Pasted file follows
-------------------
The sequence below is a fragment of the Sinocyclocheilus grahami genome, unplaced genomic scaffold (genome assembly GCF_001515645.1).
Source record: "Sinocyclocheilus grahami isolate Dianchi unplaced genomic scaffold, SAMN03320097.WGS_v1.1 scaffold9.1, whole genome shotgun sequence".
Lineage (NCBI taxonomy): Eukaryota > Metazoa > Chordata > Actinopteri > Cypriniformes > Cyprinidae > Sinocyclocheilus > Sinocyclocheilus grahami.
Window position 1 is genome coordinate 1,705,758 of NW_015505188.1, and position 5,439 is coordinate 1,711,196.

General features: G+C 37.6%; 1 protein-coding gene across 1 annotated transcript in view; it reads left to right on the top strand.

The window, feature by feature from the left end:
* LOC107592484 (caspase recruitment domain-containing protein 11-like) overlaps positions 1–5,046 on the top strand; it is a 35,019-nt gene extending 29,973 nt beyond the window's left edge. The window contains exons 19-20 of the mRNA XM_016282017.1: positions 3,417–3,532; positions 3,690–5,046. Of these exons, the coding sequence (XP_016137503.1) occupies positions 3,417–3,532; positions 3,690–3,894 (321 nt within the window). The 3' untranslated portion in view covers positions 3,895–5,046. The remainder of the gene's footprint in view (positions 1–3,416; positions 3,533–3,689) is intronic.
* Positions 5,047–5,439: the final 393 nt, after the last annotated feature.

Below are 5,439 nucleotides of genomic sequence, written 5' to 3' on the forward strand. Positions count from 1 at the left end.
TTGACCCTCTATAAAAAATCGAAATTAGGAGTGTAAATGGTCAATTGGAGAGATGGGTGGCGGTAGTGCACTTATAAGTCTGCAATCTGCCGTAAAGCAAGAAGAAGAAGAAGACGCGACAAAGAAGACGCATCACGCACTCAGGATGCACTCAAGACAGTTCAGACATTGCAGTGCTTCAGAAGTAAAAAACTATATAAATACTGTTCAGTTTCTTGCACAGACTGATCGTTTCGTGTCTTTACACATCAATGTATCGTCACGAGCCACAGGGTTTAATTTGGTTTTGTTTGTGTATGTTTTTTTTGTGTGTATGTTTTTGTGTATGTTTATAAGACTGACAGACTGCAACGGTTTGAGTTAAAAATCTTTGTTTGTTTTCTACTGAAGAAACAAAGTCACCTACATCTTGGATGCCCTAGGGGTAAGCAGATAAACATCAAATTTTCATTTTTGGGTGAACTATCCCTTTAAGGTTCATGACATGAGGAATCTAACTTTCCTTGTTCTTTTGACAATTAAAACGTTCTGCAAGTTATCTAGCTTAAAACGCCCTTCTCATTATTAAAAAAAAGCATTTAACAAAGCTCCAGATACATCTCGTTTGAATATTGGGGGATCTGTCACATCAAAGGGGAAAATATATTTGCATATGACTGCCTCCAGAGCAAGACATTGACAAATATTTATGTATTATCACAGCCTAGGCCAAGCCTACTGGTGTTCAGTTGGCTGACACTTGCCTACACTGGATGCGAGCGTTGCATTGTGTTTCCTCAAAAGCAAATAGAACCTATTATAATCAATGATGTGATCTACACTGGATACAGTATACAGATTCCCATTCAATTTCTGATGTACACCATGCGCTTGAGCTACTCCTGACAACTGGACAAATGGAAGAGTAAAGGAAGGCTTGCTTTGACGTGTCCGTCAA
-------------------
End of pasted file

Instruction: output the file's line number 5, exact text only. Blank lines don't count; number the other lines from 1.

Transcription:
General features: G+C 37.6%; 1 protein-coding gene across 1 annotated transcript in view; it reads left to right on the top strand.